A few months after his ma’s death, Elijah realized his promise would be mighty hard to keep. The Union Army needed men badly. A recruitment officer could take one look at him, plowing in the field, and sign him up without his say so.
That’s why he enlisted as a drummer. Drummer boys didn’t kill. They didn’t even have to touch a rifle.
With each step Elijah’s drum felt heavier. He might as well be lugging a ball and chain for hours. Soon it’d be dawn. They’d be ordered to attack. He hoped the Rebs would still be asleep.
He heard rustling in the thicket and dismissed it as a raccoon. The monotonous sound of footsteps was disturbed by a crackling noise like fireworks on the Fourth of July. Shock made Elijah mute. In the flashes of light, Elijah saw a line of shabbily clothed Confederates. Many were barefoot. Those were the worst. It was said they had nothing left to live for but to kill Billies. They let out a horrible war whoop. The yell was the most hideous, most unnerving, most terrifying sound Elijah had ever heard.
Chaos erupted. Elijah heard the officers yell at the Yanks to stand and fight. He swallowed hard. He couldn’t protect himself with a drum.
Timothy gripped Elijah’s shoulder. “You’ve nothing to worry ’bout, boy.” He calmly loaded his rifle and fired back at the enemy.
Elijah wanted to shut his ears to the desperate, piercing screams of the wounded and dying. He wanted to close his eyes so he wouldn’t see the corpses and the scarlet stained ground.
But he couldn’t.
He just stood there, shell-shocked, watching.
In horror, Elijah saw Timothy grasp his left side and fall to the ground. Vengeance consumed his thoughts. Rage started in his toes and rose, bubbling his blood. With glaring eyes, Elijah gritted his teeth, jutted out his chin, picked up the man’s rifle and ammunition pouch. His fingers fumbled as they reached into the pouch. He loaded the rifle, pointed and fired. And fired. And fired. Cutting Rebs down like crows devouring his momma’s garden.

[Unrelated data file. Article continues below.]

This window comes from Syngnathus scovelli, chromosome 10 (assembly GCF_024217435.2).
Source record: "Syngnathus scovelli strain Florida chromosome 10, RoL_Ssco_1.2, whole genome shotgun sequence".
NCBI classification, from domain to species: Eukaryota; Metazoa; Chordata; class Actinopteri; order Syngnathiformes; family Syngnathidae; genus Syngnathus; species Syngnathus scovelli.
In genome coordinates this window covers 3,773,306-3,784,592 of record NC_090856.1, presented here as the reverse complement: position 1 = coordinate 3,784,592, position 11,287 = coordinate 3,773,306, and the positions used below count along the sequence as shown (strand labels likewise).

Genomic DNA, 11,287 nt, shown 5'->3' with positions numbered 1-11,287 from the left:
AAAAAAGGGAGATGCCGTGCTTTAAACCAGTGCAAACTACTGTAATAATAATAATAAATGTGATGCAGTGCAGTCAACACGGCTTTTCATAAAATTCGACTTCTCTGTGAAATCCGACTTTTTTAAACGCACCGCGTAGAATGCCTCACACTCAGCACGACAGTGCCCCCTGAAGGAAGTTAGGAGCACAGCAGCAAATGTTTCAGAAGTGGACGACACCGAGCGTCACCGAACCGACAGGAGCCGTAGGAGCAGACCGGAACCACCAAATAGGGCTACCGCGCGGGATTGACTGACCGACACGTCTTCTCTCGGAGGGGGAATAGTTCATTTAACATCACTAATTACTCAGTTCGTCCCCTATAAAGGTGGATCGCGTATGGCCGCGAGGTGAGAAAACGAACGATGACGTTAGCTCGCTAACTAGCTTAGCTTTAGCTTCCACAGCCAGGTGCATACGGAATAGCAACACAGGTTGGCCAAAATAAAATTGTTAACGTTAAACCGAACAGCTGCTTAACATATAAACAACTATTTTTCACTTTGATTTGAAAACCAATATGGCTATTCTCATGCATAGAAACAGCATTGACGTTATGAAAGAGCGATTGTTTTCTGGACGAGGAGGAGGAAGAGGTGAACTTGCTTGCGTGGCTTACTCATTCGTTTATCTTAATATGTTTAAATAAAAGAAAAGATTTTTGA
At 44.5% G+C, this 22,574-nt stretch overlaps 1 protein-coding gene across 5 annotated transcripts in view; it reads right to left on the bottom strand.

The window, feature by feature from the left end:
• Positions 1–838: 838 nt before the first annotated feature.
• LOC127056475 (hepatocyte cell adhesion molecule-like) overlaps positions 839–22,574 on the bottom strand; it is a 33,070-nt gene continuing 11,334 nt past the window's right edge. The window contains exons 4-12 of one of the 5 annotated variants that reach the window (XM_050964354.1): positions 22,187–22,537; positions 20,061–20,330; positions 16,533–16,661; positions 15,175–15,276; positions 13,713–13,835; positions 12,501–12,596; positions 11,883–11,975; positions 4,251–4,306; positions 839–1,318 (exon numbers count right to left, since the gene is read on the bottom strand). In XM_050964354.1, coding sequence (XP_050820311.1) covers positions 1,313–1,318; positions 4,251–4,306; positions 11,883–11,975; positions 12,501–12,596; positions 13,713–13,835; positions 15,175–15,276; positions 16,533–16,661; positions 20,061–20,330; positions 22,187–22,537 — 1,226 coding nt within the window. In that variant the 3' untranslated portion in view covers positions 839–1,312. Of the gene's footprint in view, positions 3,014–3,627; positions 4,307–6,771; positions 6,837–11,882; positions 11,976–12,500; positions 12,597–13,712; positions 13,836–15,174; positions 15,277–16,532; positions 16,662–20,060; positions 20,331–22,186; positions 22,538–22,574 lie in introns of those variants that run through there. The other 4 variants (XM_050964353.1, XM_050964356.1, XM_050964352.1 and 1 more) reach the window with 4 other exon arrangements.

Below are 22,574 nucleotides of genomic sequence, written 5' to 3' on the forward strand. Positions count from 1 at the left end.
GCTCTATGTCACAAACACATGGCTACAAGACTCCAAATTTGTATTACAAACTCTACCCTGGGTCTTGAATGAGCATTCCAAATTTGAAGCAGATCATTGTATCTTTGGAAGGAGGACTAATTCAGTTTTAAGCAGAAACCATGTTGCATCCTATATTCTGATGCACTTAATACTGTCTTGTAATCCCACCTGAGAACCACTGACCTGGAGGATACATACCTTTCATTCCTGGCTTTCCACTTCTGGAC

“Keep goin’, kid. Let ’em have it,” Timothy encouraged hoarsely.
The sun gave the mountain tops a rusty crown as they illuminated the battlefield below. Elijah kept firing. He saw the blood gushing from the chest of one of his victims. The man, his mouth twisted in pain, fell on his back. Elijah looked away and wanted to vomit. He tasted the burning bile rising in his throat.
What had he done?
He dropped the rifle to the ground, pulled out the letter from his coat pocket and ripped it into several pieces. Bitter tears stung his cheeks. He didn’t keep his momma’s promise. He had killed. He couldn’t tell his sisters he was going to see them in heaven because he knew, in his heart, he was going to hell.
A ball struck him in the gut. He dropped to his knees with a moan. His vision grew fuzzy. “I tried, Momma. I tried,” he cried.
After the battle, Timothy drug himself over to Elijah’s cold, bloody body. He picked up the papers beside him and pieced them together in the dirt. When he read the words tears streamed down his dusty cheeks.
“You’re not going to hell, boy,” he whispered in the Elijah’s ear. “You kept the Rebs from finishing me off. You saved my life.” He shook Elijah’s stiff shoulder. “You’re a hero Elijah, a hero!”
Realizing that Elijah couldn’t hear him, Timothy’s silent tears turned into blubbering sobs. He cradled Elijah’s corpse and stroked his fiery red hair. “Lord,” he said, his eyes tightly shut, “let Elijah know how thankful I am for his friendship. Let him know that I am going to write his sisters and explain everything to them. I know they will understand. You understand too, don’t you Lord?”
Timothy looked around at all the other fallen heroes. This war had to end, this destruction had to end.
This plague of death had to end.
By Haley Whitehall
1) How often/when do you write?
I write daily. I treat it like a job and put in at least 8 hours a day writing/editing usually starting in the afternoon. I’m a night owl.
2) What authors do you admire and why?
This is such a hard question to answer! I admire Gary Paulson and Avi for being able to write numerous quality books in a variety of genres. I admire Ann Rinalidi for make a career by writing YA historical fiction.
3) Would you prefer to be published the traditional route or would you give self/e-publishing a try.
The face of publishing is constantly changing. I am trying the traditional route but would like to have my work available in e-book form too. E-books give authors a wider audience.